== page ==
When I moved to Manhattan in the 1950s, Professor Chittick, who had been my thesis adviser, suggested I get in touch with Mary.“If you can get her to talk,” he wrote, “she’ll be a wonder.” He went on to explain about the Gawd Awful club, a group of Reed students during Mary Barnard’s time who gathered to read their own creative works, the readings often being followed by “Gawd Awful” silences.

Being then shy and diffident, I approached Mary in her book-crowded studio apartment with some trepidation and was treated to a series of golden afternoons. She talked and talked. And her words were golden. When, some years later, I asked her about her earlier reputation for being silent, she said, “I don’t like to speak unless I have something to say.” She was working then on what was to become The Mythmakers and spoke of it with excitement. She had recently sent her translation of Sappho to the University of California Press and was waiting to hear if it had been accepted. Would I like to hear some Sappho in the original Greek? She then began to read, first the Greek, then her translation. I was transfixed. My first semester of humanities at Reed had led to this delight. How had Mary Barnard come to learn Greek? She had heard it for the first time at Reed in a humanities class. In 1989, wandering through the bookstore of the University of Arizona, I saw in the women’s studies section an entire shelf filled with copies of Mary Barnard’s Sappho, apparently an assigned text. Her obituary in this magazine (Reed, November, 2001) notes that Mary Barnard had no immediate survivors. Her words, however, are flourishing. The words she chose for fragment #100 of Sappho seem to speak, as well, of herself: “dead I won’t be forgotten.”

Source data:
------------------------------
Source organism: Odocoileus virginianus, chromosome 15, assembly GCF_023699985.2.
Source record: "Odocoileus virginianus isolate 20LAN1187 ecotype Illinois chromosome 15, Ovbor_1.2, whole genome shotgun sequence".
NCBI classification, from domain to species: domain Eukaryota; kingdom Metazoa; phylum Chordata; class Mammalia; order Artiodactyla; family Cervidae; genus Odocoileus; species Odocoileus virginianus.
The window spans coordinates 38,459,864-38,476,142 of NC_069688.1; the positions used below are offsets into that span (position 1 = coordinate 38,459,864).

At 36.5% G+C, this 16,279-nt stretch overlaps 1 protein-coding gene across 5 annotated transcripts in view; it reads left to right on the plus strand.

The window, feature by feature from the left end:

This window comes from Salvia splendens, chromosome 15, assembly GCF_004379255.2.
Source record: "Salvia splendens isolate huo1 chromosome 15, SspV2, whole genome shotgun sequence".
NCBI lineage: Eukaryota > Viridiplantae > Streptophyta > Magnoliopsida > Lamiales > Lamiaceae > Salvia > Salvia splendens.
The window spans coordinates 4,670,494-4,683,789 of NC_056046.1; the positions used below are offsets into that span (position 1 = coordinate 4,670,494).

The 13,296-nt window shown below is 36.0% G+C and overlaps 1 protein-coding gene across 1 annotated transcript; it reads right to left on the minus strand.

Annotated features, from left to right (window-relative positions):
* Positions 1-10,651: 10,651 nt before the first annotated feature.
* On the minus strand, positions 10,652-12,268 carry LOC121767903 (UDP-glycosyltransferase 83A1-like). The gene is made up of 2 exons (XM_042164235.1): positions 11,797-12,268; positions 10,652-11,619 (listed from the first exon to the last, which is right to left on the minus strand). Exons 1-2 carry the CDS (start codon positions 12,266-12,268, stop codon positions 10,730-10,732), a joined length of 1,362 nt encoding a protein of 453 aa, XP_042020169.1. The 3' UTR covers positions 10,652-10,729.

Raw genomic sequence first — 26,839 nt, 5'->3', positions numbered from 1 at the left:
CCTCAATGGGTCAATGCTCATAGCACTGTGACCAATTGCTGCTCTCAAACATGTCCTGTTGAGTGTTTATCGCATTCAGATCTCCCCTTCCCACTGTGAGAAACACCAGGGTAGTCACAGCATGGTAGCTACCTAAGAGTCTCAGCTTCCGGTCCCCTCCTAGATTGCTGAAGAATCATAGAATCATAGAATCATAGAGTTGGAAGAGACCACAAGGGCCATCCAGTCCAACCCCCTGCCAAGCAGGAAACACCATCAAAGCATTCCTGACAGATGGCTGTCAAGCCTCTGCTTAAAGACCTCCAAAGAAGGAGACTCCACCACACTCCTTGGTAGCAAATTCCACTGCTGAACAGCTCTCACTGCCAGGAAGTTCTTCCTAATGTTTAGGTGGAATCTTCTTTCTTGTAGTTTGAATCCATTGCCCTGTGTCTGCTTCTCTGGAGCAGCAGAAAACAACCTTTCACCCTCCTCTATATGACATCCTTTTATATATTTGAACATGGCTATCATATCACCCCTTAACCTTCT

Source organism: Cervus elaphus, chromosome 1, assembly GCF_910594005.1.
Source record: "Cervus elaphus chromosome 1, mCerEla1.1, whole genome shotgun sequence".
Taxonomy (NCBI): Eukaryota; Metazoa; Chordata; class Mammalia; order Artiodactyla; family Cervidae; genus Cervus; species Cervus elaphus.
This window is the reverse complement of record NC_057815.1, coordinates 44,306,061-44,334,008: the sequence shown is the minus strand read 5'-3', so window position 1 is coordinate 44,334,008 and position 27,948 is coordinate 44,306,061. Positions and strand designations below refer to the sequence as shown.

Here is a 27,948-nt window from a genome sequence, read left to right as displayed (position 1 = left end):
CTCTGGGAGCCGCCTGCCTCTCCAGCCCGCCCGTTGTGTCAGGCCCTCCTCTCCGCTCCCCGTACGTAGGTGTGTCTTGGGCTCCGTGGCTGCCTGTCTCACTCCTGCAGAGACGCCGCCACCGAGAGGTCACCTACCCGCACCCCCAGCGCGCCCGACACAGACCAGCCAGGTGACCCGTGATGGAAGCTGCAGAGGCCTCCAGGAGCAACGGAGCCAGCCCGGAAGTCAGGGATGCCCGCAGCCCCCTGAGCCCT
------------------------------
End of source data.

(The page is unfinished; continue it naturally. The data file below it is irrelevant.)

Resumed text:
searchng for
spiritual dialogue

From Barbara Pijan Lama ’81

I find it curious that anyone would see Reed as a spirit-less place (Letters, February 2002). On the contrary, Reed is a remarkably spiritual environment. In the 20 years since leaving Reed, I have reflected on how the physical geography of Reed’s campus, and the psychic geography of the Reed community, combine to create a genuine sacred space.

True, there is very little extraneous dogma informing that space. Except for the principle of rational discourse, there are no rules—and no gurus. In my view, the precious freedom to seek love and truth that we received as Reed students—and continue to receive as ever-connected members of the Reed community—is the most nourishing food the spirit can receive. And where the spirit is well fed, it continues to dwell.

The life force that some may call God or Goddess, and others may abhor to call any name at all, is very attracted to a place like Reed. It is attracted by high levels of honesty, integrity, and passion in the lives of the people who live, teach, and study there. I think most of us are, overtly or covertly, “interested in spirituality, as either a science or an art.” We cannot help but be interested, since we are permanently suffused with it!